205 Live has undergone an evolution. Not only have the cruiserweights stepped up their game to a new peak, but fans have found a reason to care about what goes down once SmackDown Live is off the air. 205 Live was on the brink of total irrelevancy about a year ago: Outside of the pay-per-view classics put on by the likes of Buddy Murphy, Cedric Alexander and Ali, the 205 roster were barely paid attention to.
Even the live audiences would seem completely apathetic towards the incredible lengths the cruiserweights went to. This was no fault of their own, after having watched two and a half hours of mainstream wrestling, I too would find myself burnt out on chain wrestling and suicide dives.
Although the tide seems to be changing, and with less actual wrestling taking place on the two A-shows of the WWE, fans are turning to 205 Live for their fix. This past week’s episode saw a huge debut from Chad Gable, plus two action-packed matches; including an insane fatal-four-way main event to determine Tony Nese’s new number one contender. 205 Live became one of the most discussed shows overnight, with this single episode going to show the dire lack of watchable content on both Raw and SmackDown Live.
So what does this mean for the cruiserweight roster? 205 Live has acted as a subtle developmental brand for these light heavyweights, giving exposure to certain names that could never have seen the light of day on NXT, let alone the main roster. Fans now care about the likes of Oney Lorcan, Drew Gulak and Humberto Carrillo, with former main roster superstars finding greener pastures performing beside them. Developmental brands are used for the production of homegrown talent, giving them cult status that could later be transferred onto the big stage.
NXT would typically be the brand that’s referred to as WWE’s stomping ground, but these days, it’s hard to find a performer that hasn’t already gained a reputation for being a future main-eventer. Adam Cole, Johnny Gargano, and Matt Riddle are all names that quite frankly don’t need developing as WWE stars. Of course there’s a rough transitional period from wrestling the independent style to suddenly having to adapt to the structure of a WWE style match, but quite frankly, they don’t need to find a fanbase — their name alone brings in fans.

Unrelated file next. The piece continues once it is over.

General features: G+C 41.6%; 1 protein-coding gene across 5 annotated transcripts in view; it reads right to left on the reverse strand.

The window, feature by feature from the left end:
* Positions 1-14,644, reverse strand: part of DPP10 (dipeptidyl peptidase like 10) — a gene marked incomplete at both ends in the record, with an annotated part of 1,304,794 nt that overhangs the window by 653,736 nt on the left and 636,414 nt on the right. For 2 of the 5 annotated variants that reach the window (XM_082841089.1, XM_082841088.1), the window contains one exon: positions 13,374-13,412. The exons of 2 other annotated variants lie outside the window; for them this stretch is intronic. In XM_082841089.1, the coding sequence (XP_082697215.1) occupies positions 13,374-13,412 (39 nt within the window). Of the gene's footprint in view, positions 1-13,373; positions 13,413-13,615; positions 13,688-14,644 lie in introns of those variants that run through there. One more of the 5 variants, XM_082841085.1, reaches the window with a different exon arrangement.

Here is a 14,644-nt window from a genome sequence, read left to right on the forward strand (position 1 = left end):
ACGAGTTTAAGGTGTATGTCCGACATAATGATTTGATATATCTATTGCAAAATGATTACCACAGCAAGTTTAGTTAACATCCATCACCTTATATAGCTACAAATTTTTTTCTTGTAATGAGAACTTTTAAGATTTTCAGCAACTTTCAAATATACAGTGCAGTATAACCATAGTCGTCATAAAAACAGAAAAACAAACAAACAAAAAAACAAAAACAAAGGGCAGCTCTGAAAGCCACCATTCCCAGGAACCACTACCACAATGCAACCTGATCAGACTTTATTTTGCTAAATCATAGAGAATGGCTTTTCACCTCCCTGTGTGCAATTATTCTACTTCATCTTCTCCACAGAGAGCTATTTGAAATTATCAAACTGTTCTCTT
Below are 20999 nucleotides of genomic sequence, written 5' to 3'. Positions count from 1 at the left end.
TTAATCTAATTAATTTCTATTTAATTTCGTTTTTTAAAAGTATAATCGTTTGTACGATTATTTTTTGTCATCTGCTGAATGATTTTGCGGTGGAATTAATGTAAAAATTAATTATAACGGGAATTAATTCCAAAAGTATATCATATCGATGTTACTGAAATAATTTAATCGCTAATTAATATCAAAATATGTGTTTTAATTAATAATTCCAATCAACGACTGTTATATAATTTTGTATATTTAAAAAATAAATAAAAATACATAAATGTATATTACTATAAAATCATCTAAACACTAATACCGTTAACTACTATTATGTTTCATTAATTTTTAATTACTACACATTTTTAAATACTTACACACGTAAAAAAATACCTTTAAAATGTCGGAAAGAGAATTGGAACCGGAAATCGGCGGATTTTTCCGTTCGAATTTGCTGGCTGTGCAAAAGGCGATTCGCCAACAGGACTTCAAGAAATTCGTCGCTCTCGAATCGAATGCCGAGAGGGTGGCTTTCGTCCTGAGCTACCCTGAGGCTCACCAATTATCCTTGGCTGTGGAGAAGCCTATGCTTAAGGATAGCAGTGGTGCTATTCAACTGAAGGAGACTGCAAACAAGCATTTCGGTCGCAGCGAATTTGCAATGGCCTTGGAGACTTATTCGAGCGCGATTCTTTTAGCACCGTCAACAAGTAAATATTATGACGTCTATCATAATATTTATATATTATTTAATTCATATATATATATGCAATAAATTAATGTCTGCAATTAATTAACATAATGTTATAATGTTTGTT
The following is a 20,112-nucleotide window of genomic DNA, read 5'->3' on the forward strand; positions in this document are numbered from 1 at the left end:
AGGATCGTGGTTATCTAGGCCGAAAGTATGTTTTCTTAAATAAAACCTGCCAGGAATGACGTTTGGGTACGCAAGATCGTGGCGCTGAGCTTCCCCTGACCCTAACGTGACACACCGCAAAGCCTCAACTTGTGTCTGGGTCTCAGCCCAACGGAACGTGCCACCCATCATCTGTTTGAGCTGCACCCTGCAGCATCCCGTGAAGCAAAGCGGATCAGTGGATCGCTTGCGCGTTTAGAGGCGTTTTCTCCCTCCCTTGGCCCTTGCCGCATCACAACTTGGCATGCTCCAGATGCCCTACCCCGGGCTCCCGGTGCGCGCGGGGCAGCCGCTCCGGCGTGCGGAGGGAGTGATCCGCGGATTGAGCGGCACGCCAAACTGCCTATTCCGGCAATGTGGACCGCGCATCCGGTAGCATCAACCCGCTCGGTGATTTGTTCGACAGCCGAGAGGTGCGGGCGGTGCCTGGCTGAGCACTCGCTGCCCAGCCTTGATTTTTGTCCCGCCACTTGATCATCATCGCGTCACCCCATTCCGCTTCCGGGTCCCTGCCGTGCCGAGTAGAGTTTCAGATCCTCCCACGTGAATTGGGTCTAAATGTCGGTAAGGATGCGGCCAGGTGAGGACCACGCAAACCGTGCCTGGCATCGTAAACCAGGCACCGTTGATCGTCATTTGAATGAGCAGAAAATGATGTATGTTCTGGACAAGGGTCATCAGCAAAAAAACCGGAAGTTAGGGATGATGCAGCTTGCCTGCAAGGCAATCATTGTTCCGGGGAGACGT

However, you look at the names on the 205 Live roster and there’s a lot of work that is being to establish these performers as top-tier talent. Being labelled a cruiserweight was once considered somewhat of a discredit to your future in WWE, but after seeing the sheer amount of effort each of the talent are putting into their matches, it’s hard to think of them as nothing less than workhorses. These are the hungry kind of guys that are going to bring some credibility back to WWE.
NXT is absolutely fantastic and has built some marquee stars for the main roster, but there’s no need for this show to relegate itself by being ‘developmental’. NXT can thrive as its own product whilst still being under the WWE umbrella. 205 Live, however, still needs that connection to the big stage to keep themselves in the spotlight. But should they continue on the path they’re on then I see no reason why they couldn’t branch out into their own live event tours, their own training centre, their own rebellion against the main roster.
Arguably, the stars of 205 Live should start being considered to spice things up on Raw and SmackDown. With two former cruiserweight champions being drafted to respective brands during the Superstar Shake-up, it’s great to see them be given that recognition for being worthy of a run outside of 205 Live. Despite not making many waves as of yet, Murphy and Alexander should hopefully start picking up a bit of momentum thanks to the reputation of their home-brand of 205 Live.
WWE tend to misfire with the majority of their call-ups, with most developmental stars eventually succumbing to being lost in the shuffle. Perhaps it’s time that WWE loses the developmental process altogether and start allowing these superstars to thrive as part of their own environment. Thinking of all of the balls that have been dropped in Shinsuke Nakamura, EC3 and Tyler Breeze, it’s hard to justify them ever coming up onto the main roster. Should they have stuck around on NXT, they could have potentially evolved into being bigger stars than ever before.
The same goes for the cruiserweights. Maybe instead of eventually calling-up cruiserweight champions, they should let them remain on a successful 205 Live, allowing them to continue to innovate the cruiserweight style of wrestling and offer a new genre of wrestling for the mainstream fanbase.
I truly hope that 205 Live continues to run on the streak they’re on. The entire cruiserweight roster have been excelling in what they do, and if you’ve never had the chance to check out 205 Live on the WWE Network, then make sure you watch this week’s episode as a starting point. Perhaps it’s time for NXT to start building themselves as more of a full-time brand, instead of being considered a step-down from Raw and SmackDown Live. 205 Live has done a much better job of creating and maintaining stardom, so they should try to learn a thing or two from the Tuesday night graveyard shift.